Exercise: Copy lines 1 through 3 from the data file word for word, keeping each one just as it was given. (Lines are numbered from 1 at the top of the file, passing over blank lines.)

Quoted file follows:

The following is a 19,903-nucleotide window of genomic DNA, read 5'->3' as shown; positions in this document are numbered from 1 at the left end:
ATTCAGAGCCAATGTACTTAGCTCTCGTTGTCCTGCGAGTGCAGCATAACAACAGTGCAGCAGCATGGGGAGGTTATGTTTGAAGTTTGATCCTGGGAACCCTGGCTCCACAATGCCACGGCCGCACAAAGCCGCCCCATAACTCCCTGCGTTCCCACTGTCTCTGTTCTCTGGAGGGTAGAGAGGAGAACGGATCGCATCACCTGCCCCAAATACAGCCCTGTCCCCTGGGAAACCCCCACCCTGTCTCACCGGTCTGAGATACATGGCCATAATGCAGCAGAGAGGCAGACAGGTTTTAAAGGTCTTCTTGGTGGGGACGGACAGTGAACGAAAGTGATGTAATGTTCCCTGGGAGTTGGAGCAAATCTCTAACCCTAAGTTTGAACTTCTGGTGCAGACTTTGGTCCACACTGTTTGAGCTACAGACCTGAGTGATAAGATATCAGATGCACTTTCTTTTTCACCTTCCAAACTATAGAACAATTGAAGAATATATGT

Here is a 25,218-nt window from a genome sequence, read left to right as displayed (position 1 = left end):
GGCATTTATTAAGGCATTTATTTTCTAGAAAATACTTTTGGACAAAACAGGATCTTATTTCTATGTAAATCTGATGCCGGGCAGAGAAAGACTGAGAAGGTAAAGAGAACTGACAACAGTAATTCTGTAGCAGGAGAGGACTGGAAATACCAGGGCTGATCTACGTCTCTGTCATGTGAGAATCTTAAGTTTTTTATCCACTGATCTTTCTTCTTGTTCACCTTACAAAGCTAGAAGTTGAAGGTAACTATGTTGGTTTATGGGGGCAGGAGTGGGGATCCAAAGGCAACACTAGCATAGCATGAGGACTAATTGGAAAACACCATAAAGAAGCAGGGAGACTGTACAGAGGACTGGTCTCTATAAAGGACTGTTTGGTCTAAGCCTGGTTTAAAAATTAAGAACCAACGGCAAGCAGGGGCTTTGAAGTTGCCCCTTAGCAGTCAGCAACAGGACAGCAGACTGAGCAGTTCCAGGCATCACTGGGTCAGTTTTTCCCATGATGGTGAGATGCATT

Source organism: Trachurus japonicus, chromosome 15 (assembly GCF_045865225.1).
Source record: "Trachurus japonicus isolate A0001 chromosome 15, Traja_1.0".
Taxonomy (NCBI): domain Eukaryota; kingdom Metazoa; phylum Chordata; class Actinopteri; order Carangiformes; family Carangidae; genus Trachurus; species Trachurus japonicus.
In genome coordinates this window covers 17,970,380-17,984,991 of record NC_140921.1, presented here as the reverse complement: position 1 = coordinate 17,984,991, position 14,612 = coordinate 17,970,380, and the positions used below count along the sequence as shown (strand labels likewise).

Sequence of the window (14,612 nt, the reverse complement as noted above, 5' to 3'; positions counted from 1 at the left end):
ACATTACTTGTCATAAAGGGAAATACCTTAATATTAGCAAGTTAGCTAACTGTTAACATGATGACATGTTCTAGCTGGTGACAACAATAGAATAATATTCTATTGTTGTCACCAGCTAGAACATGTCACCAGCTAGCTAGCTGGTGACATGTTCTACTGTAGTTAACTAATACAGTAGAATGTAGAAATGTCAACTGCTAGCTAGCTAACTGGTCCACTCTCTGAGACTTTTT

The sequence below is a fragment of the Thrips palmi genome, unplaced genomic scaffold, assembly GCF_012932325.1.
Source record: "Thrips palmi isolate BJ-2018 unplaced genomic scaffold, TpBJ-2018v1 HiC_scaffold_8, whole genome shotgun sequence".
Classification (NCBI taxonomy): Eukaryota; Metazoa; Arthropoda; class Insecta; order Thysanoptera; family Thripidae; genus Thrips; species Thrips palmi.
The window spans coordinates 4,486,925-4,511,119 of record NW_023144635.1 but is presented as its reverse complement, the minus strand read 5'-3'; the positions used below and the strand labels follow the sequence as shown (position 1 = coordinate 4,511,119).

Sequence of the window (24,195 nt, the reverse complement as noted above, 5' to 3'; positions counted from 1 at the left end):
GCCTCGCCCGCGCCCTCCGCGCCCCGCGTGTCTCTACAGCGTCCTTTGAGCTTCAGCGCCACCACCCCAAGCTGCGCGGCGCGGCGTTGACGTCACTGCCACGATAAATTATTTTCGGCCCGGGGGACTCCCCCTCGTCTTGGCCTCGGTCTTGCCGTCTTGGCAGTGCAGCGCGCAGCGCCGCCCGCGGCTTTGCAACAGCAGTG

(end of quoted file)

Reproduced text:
The following is a 19,903-nucleotide window of genomic DNA, read 5'->3' as shown; positions in this document are numbered from 1 at the left end:
ATTCAGAGCCAATGTACTTAGCTCTCGTTGTCCTGCGAGTGCAGCATAACAACAGTGCAGCAGCATGGGGAGGTTATGTTTGAAGTTTGATCCTGGGAACCCTGGCTCCACAATGCCACGGCCGCACAAAGCCGCCCCATAACTCCCTGCGTTCCCACTGTCTCTGTTCTCTGGAGGGTAGAGAGGAGAACGGATCGCATCACCTGCCCCAAATACAGCCCTGTCCCCTGGGAAACCCCCACCCTGTCTCACCGGTCTGAGATACATGGCCATAATGCAGCAGAGAGGCAGACAGGTTTTAAAGGTCTTCTTGGTGGGGACGGACAGTGAACGAAAGTGATGTAATGTTCCCTGGGAGTTGGAGCAAATCTCTAACCCTAAGTTTGAACTTCTGGTGCAGACTTTGGTCCACACTGTTTGAGCTACAGACCTGAGTGATAAGATATCAGATGCACTTTCTTTTTCACCTTCCAAACTATAGAACAATTGAAGAATATATGT

Here is a 25,218-nt window from a genome sequence, read left to right as displayed (position 1 = left end):